1

I am trying to insert a row into a database table which has a GENERATED ALWAYS primary key column. The table has over 1000 rows, and the primary keys start at 1. When I try to do an insert, the error message indicates that DB2 is autogenerating the id 1 and trying to insert, which causes an error since that primary key already exists.

This is the error message:

One or more values in the INSERT statement, UPDATE statement, or foreign key update caused by a DELETE statement are not valid because the primary key, unique constraint or unique index identified by "1" constrains table "PROJECTMGMT.TIMESHEET" from having duplicate values for the index key.

This is my primary key:

"TIMESHEET_ID" INTEGER NOT NULL GENERATED ALWAYS AS IDENTITY ( 
   START WITH 1 INCREMENT BY 1 MINVALUE -2147483648 MAXVALUE 2147483647 
   NO CYCLE CACHE 20 NO ORDER 
),

To try to troubleshoot the issue, I changed the TIMESHEET_ID column to GENERATED BY DEFAULT so that I could manually enter a primary key value and the query worked.

I am fairly new to DB2, and this has me stumped. I haven't been able to find any fix for this.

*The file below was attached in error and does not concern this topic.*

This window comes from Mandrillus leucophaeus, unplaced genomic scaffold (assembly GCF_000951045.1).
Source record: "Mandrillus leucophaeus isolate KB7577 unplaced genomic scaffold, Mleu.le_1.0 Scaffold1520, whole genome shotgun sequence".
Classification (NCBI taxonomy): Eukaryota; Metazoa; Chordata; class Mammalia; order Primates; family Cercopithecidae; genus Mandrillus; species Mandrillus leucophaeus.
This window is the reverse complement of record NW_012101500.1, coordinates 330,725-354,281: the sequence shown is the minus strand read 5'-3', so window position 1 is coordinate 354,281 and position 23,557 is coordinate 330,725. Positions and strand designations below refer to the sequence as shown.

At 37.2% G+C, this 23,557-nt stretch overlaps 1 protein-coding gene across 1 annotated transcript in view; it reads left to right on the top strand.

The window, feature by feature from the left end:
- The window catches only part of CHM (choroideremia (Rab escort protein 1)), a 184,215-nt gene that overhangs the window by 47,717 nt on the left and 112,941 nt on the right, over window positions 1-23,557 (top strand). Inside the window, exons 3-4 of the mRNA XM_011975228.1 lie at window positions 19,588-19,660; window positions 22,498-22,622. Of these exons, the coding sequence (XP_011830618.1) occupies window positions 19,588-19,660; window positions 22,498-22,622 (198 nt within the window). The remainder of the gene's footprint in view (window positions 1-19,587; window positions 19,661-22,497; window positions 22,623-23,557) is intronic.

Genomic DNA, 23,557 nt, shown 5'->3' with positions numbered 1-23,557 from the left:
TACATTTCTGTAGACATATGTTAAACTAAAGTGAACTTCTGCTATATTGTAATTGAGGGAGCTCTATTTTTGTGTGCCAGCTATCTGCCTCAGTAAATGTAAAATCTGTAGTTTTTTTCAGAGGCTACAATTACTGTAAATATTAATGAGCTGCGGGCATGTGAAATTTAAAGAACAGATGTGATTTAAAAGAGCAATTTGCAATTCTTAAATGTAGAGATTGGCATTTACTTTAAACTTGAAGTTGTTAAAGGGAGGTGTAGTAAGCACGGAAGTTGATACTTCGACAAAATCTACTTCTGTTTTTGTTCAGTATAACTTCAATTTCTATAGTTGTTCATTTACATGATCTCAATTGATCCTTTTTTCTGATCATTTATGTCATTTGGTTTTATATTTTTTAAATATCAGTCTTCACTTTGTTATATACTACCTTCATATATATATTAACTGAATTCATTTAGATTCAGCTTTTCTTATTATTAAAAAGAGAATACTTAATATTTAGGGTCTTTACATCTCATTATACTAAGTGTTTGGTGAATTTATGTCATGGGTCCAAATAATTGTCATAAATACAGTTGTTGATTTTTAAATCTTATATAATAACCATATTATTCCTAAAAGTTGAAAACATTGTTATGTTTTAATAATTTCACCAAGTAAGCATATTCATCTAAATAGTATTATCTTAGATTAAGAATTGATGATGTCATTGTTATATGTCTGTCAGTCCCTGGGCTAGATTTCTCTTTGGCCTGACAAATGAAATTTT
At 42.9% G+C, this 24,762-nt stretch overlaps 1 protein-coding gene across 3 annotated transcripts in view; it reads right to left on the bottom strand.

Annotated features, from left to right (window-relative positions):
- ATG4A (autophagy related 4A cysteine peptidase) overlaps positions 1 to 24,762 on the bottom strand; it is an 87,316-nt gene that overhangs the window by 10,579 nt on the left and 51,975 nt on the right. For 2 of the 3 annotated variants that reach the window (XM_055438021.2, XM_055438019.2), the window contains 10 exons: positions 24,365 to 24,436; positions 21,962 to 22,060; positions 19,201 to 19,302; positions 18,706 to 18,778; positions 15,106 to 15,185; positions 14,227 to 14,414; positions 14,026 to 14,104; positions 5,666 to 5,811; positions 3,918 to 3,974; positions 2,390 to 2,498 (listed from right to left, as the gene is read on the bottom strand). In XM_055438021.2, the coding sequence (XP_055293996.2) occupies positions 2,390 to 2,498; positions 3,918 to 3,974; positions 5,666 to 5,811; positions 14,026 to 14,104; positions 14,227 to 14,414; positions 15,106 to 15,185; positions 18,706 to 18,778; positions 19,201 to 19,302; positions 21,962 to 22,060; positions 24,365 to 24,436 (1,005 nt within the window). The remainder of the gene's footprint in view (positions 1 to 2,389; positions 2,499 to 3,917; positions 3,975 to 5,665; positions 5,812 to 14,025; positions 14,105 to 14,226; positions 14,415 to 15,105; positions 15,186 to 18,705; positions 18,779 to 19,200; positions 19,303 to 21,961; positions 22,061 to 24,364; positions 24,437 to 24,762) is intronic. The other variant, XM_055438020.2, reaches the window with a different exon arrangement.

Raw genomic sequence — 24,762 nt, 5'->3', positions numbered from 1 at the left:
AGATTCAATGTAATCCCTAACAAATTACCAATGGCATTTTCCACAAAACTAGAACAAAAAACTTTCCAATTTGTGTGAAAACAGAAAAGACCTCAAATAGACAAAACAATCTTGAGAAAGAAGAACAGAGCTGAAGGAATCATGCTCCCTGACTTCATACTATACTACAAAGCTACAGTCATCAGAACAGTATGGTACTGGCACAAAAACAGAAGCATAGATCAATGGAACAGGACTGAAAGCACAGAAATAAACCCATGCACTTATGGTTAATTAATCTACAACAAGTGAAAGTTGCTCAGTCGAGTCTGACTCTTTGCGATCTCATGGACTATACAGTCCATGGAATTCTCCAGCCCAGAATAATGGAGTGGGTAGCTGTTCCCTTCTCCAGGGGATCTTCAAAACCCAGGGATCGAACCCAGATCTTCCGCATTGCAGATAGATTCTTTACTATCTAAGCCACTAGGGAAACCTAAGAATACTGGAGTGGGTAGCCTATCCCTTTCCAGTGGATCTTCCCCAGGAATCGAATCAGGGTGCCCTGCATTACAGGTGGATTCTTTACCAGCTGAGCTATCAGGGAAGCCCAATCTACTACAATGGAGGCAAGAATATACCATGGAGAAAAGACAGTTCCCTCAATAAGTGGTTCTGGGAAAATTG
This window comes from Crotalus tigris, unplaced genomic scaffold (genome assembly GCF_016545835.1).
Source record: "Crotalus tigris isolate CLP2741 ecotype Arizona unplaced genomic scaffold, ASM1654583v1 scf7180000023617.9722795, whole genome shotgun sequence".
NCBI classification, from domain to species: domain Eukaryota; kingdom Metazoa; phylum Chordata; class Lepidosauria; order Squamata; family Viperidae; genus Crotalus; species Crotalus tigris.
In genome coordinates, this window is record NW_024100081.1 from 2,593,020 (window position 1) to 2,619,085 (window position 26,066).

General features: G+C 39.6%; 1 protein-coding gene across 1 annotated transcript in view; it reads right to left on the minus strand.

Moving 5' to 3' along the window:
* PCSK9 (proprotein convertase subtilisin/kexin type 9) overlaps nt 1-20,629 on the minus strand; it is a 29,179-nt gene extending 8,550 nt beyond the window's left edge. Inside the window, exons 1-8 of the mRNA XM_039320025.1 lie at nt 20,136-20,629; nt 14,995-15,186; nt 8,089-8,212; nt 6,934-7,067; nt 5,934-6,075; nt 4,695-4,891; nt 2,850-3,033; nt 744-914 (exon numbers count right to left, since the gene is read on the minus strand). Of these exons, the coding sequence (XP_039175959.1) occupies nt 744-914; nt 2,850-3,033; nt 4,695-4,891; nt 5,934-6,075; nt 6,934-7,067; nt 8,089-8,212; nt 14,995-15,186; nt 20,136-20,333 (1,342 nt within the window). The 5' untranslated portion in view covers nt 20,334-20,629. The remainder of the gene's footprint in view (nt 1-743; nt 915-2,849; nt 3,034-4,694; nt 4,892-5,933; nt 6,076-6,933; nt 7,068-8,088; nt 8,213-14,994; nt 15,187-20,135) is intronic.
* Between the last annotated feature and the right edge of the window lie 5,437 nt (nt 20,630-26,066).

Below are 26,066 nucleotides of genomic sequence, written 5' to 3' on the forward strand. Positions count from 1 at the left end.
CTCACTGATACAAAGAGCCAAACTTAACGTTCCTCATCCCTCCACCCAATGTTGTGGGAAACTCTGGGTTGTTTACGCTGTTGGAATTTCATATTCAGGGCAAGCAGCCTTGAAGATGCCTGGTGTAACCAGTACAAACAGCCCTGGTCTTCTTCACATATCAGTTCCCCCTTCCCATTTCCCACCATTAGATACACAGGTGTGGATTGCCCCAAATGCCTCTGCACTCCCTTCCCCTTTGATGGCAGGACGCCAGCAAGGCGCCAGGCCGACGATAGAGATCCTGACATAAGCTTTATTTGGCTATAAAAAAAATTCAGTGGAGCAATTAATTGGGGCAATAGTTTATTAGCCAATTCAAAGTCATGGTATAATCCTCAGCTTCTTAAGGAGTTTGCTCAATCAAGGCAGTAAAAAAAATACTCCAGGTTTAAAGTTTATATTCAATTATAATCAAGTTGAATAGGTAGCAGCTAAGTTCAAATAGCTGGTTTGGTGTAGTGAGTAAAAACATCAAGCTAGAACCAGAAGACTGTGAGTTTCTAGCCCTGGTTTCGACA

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Determine the largest current ID value:

select max(TIMESHEET_ID) from PROJECTMGMT.TIMESHEET

then reset the identity value:

alter table PROJECTMGMT.TIMESHEET 
  alter column TIMESHEET_ID restart with <whatever the max value is + 1>
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GENERATE BY DEFAULT means that you can provide a value or you can allow DB2 to provide a value. If you use GENERATE BY DEFAULT and you provide a value, you may need to ALTER TABLE to reset the identity as DB2 will retain the last value it was at (rather than what you inserted into the table).

GENERATE ALWAYS means just that. Only DB2 can create values for this field. You cannot INSERT a value into this field. Just remove the identity value from your INSERT statements and you will be fine. Now if you use IMPORT or db2move to move the data (I'm thinking LOAD too, but not positive on that), this is a constraint, so you may need to drop the constraint first, bring in the data, and then add the constraint back and ALTER TABLE to reset where the identity starts with.

  • As mentioned, the table was originally GENERATE ALWAYS, and there was no value specified for the primary key field. I just changed it and added the primary key to make sure that was in fact the issue. – Wige Jun 10 '15 at 20:02

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